America’s health care system is broken and no longer works. Many practicing physicians are unhappy with the way insurance companies control medicine. Most patients are unsatisfied with the benefits they receive from the health insurance companies and with the lack of choice they have in who cares for them. Patients are frustrated with the exorbitant cost of prescription medicine. They wonder why this system often doesn’t allow them to receive the exact meds their doctor feels are best for them.
Any proposal to completely redo the health care system in the United States must address these problems and make it possible once again for small businesses to cover health care costs for their employees. Here are twelve suggested steps that our country should take to make our health care system great again.
First, everyone from the poor to the wealthy must have health insurance. No one should die because of lack of finances, and preventive medicine should be available to all. Second, insurance has to be affordable, and no individual should go bankrupt due to health care costs.
Third, we propose that the federal government assume the role as a single party payer. A possible start to fund this system would be for each employed person to pay 5 to 10 percent of their previous year’s income for health insurance on a sliding scale. People who make less than $20,000 would be excluded from payment and receive charitable care. Those with annual incomes of over $20,000, would pay 5 percent of their previous year’s income as a tax to the government. The amount of payment would go up to a maximum of 10 percent for those earning over $500,000. Everyone would have the same insurance and benefits. Age and income would no longer determine what health care you receive. Those over the age of 65 who are currently on Medicare would be put back into the pool of paying this tax based on their previous year’s income.
Fourth, the insurance needs to be attractive to doctors. Currently, the health insurance companies hold the upper hand, telling doctors how to practice medicine and what they are going to get paid, an amount that decreases yearly. Doctors want their reimbursement to be commensurate with their education, training, workload and overall risks inherent in their chosen health care profession.
Fifth, build incentives for the drug companies. There should be a cap on the retail cost that consumers pay for prescription drugs. Allowing the pharmaceutical companies to have longer times to keep their drug patents may sustain the life span of products before generic knock-offs are produced. This may be one bargaining tool to eventually lowering the drugs’ cost to the consumer.
Sixth, we need to create a plan that completely eradicates health insurance companies and gets rid of this unnecessary and harmful costly middleman. The cost of medicine has increased over time, partly due to new technology and better drugs, but also due to the colossus of health insurance companies.
Seventh, a select number of hospitals should be set up as Centers of Excellence where certain higher-end procedures such as brain surgery, heart surgery, joint replacement surgery, and transplant surgery are performed. These centers would be chosen on the basis of best patient outcomes and lowest cost. By selecting a few hospitals in each state and equipping them with the best surgeons and support staff, patients would have the best opportunity to have a successful surgery, and the complication rate which drives up cost would be reduced dramatically.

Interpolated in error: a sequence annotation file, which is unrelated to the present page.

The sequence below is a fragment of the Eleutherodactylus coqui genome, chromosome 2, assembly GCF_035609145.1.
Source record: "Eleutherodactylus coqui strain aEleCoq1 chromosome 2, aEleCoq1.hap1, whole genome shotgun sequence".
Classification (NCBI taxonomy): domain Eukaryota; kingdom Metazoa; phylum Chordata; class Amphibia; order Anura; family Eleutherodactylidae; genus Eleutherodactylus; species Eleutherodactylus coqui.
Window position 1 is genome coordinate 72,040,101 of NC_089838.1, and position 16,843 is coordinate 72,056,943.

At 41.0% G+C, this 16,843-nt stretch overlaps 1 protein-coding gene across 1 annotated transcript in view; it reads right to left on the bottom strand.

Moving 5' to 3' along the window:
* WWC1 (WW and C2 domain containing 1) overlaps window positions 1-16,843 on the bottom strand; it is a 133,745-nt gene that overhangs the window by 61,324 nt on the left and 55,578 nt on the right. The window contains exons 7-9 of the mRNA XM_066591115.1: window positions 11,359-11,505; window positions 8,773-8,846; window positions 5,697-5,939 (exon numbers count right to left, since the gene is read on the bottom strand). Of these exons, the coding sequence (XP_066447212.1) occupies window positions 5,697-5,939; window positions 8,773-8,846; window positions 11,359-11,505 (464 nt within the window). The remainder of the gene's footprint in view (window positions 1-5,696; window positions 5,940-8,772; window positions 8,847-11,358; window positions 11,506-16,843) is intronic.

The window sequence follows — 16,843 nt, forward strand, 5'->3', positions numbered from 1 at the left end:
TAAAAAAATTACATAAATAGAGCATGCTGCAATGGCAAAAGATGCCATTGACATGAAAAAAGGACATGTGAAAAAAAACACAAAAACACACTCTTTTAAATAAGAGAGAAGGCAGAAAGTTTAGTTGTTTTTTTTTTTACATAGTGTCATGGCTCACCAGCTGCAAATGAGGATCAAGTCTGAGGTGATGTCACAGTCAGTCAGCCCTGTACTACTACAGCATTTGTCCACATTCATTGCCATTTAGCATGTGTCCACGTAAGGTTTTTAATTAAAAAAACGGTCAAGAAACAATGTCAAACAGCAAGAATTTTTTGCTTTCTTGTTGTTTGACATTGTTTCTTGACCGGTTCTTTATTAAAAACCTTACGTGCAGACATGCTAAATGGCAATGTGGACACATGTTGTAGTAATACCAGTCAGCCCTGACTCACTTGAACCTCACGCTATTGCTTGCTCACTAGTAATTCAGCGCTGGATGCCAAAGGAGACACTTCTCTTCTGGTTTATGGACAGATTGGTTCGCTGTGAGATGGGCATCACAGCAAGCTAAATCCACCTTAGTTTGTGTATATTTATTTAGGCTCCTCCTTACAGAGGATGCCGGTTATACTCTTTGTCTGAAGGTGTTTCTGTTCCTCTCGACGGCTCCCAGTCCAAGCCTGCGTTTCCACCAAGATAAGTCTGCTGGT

Number eight on my plan is that all doctors would return to seeing Medicare patients. Reimbursement and punitive regulations associated with Medicare have driven most doctors away from Medicare patients. If we had one health insurance plan for all Americans, we could stipulate that the payments to doctors would be the same whether the patient was 25 or 85 years old. We need a plan that ensures seniors receive health insurance equal to the rest of society. Seniors should contribute to insurance as long as their income keeps them eligible.
Number nine concerns catastrophic health events such as organ transplants. We need a plan that funds catastrophic insurance through revenue generated from taxes on cigarettes, alcohol, and high-sugar beverages. We could establish a maximum limit that a consumer would pay on a catastrophic health event (such as $50,000 with the rest of the payment covered by these “vice” taxes).
Number ten, the insurance has to be portable so that it can be used in any state since all Americans would have the same plan.
Number eleven, there can be no revocation of insurance due to pre-existing conditions. Our health care pool is our entire country. No one must be left behind regardless of their illness.
Finally, number twelve, there has to be insurance for those capable of paying nothing – either the very poor who make less than $20,000 a year, or the mentally or physically disabled who are unable to contribute their share to their health care.
This 12-step plan is woven from my 27 years as a practicing gastroenterologist. People feel that the health care system has failed them and want it to change. The costs are astronomical, the medications are unaffordable, and all too often doctors don’t want to see them because of their age. In my proposed plan, the patient costs would be fixed, there would be a cap on drug costs, and no one would be denied care due to age or pre-existing condition. We are America, the world’s greatest country, yet we can only say our health care is as good as that offered to our poorest sickest citizen. Under my proposed plan, we can honestly say that even the most underprivileged are afforded the best health care our country has to offer.
Michael F. Weisberg is a gastroenterologist and author of The Hospitalist.
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